But it was just too much. It went on too long. It may have worked if each segment of the saga was a bit shorter, but as it was, by the end, I had no sympathy (at least for the male character of the second generation) and just wanted to scream, “Get over it!” and “Stop whining!” I suppose I might just be tired of the long, flowery prose of the early twentieth century and earlier (even though I adore Jane Austen), which would explain why the modern prose of Outlander was such a welcome respite and why even the straightforwardness of Oliver Twist seemed like a relief. Perhaps it is time to turn towards some of the more modern novels on my list so that I will not feel so hopeless and, I will admit, bored, with novels like The Forsyte Saga.

Thursday, March 22, 2012


Title: Outlander
Author: Diana Gabaldon
List: #160 on BBC Top 200
Worth reading? Yes!

Outlander, known as Cross Stitch in the United Kingdom, is a book that is hard to classify. In part, its foundation lies in science fiction (or possibly fantasy) because within the first few chapters the main character travels two hundred years back in time. But besides that moment of time travel and the discussion about that event that pops up occasionally, the novel is in large part a work of historical fiction set in 18th century Scotland just before the Jacobite Rising of 1745 (where supporters in the British Isles, including many Scottish clans apparently, were trying to place Bonnie Prince Charlie, aka “The Young Pretender,” on the English throne). The remaining parts of the novel, where the author focuses on the relationship between the two main characters, are perhaps best classified as romance.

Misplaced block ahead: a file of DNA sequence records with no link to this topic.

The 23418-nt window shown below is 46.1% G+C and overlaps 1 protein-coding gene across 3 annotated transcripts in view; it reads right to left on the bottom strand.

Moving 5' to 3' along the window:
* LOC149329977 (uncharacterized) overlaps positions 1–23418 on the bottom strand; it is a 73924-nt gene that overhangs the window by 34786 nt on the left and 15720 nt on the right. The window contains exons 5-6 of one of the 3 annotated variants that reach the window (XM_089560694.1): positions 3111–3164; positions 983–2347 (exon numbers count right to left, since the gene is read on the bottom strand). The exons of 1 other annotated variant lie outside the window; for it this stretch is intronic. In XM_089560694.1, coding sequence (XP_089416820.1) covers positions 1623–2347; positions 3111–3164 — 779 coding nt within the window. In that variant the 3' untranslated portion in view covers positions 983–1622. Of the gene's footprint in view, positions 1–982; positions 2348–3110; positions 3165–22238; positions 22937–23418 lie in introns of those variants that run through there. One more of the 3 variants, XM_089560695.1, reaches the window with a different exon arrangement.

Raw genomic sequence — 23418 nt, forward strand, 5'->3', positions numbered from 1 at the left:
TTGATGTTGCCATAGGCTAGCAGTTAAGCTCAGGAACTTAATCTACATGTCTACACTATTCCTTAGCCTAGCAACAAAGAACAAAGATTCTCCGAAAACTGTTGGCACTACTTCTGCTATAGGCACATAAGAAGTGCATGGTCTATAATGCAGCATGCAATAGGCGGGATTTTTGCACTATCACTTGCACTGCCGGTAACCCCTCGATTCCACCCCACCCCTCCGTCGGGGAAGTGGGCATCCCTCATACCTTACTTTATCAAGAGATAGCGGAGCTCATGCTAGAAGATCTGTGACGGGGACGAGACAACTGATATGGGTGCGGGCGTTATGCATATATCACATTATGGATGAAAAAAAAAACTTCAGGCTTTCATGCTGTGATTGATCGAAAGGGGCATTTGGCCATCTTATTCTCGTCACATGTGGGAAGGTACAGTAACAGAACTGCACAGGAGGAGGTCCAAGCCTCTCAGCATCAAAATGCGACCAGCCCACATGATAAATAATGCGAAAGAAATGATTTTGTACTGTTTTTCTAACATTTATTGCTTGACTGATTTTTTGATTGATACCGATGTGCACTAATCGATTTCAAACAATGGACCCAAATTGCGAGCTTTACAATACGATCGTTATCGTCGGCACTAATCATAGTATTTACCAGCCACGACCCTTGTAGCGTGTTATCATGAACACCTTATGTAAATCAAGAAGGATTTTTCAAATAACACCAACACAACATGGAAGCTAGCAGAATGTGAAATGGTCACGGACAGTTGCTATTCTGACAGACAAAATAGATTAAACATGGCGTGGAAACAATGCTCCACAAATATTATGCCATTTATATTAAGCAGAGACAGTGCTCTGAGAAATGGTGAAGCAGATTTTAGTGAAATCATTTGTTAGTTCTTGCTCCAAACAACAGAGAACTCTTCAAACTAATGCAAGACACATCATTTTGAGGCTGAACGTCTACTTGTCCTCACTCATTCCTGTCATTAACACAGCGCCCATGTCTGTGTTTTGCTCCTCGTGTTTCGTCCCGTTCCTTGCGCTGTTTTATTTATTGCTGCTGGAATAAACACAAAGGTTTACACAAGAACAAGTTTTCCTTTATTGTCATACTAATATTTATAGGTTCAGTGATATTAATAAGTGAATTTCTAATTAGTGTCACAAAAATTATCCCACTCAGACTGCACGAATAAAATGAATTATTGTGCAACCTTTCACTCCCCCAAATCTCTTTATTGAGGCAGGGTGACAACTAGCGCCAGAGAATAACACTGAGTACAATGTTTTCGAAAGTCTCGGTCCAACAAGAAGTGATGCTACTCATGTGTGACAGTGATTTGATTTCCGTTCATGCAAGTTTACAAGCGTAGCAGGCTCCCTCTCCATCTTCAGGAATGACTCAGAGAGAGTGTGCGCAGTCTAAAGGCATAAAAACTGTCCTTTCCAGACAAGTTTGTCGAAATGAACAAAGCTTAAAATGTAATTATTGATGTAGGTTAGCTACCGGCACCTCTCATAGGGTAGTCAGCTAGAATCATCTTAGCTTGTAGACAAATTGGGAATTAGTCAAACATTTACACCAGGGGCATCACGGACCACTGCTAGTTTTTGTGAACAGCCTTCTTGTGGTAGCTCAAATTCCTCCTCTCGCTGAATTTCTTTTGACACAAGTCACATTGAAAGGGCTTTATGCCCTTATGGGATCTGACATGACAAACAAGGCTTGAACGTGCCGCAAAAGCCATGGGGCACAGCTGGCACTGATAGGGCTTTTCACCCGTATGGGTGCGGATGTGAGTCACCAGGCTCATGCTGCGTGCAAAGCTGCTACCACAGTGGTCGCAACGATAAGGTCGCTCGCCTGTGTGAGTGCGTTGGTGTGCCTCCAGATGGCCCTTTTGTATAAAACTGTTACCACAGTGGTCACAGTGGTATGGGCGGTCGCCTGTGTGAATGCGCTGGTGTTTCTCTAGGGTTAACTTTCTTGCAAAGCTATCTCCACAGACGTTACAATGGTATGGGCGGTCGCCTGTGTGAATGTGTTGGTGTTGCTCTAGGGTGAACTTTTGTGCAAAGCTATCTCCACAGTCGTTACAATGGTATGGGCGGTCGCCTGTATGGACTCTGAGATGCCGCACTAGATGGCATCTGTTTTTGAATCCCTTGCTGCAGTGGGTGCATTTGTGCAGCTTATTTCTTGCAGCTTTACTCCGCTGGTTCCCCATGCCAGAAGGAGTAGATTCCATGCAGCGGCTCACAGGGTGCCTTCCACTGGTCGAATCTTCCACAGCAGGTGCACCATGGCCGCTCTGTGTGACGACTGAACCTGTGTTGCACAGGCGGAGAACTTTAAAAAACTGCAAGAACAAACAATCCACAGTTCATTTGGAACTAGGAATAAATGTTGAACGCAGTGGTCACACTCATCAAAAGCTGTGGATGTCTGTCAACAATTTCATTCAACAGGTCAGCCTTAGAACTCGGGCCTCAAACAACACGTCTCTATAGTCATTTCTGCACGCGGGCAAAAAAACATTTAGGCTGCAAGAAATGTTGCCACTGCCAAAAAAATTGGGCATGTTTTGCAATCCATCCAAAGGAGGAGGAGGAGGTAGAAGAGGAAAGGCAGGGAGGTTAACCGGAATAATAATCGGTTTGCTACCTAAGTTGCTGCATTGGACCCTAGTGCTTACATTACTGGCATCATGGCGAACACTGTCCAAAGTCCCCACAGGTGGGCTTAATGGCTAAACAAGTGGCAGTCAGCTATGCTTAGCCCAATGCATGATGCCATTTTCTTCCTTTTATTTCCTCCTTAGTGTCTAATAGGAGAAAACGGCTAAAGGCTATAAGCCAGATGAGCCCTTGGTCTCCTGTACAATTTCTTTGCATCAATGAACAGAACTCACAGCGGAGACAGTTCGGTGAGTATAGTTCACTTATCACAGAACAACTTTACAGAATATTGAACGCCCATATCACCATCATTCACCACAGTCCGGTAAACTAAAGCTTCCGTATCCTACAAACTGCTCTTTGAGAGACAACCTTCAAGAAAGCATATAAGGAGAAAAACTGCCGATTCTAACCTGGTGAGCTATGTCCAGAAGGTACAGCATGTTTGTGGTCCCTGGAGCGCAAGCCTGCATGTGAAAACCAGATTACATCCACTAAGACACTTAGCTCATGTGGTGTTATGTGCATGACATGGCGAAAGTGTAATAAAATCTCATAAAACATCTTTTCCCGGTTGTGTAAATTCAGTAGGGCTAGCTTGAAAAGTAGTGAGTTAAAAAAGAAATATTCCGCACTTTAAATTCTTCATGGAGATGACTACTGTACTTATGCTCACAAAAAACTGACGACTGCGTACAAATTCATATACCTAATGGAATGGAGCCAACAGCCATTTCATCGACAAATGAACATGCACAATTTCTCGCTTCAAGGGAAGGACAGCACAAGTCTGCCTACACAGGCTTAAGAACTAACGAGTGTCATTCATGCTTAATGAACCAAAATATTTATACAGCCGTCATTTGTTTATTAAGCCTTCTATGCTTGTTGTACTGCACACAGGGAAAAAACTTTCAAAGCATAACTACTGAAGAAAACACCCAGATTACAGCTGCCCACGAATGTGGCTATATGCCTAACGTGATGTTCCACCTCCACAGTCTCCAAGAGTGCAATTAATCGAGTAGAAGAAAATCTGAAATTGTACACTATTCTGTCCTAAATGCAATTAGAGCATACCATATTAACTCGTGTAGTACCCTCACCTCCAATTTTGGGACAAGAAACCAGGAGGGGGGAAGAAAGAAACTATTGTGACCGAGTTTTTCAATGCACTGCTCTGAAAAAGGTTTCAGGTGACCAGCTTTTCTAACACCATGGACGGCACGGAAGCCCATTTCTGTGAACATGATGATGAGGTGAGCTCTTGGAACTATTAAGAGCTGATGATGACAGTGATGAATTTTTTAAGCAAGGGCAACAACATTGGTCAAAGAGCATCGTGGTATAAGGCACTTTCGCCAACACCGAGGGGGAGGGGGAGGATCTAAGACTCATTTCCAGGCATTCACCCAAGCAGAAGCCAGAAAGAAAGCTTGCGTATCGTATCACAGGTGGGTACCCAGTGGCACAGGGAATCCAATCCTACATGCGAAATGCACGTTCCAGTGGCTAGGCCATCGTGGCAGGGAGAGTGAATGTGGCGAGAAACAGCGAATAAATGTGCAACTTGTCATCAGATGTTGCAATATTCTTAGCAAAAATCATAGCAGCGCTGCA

Apparently the author wrote this novel as “practice” for writing fiction, which explains why there are so many themes, and never intended anyone to actually see it. But people did see it and now it is part of an eight book series, the last (I think) of which is set to be released in early 2013. There is also a sort of spin-off series (the author says they are actually part of the main series and calls it a “sub-series”), which focuses on a different character and includes one of the main characters in Outlander.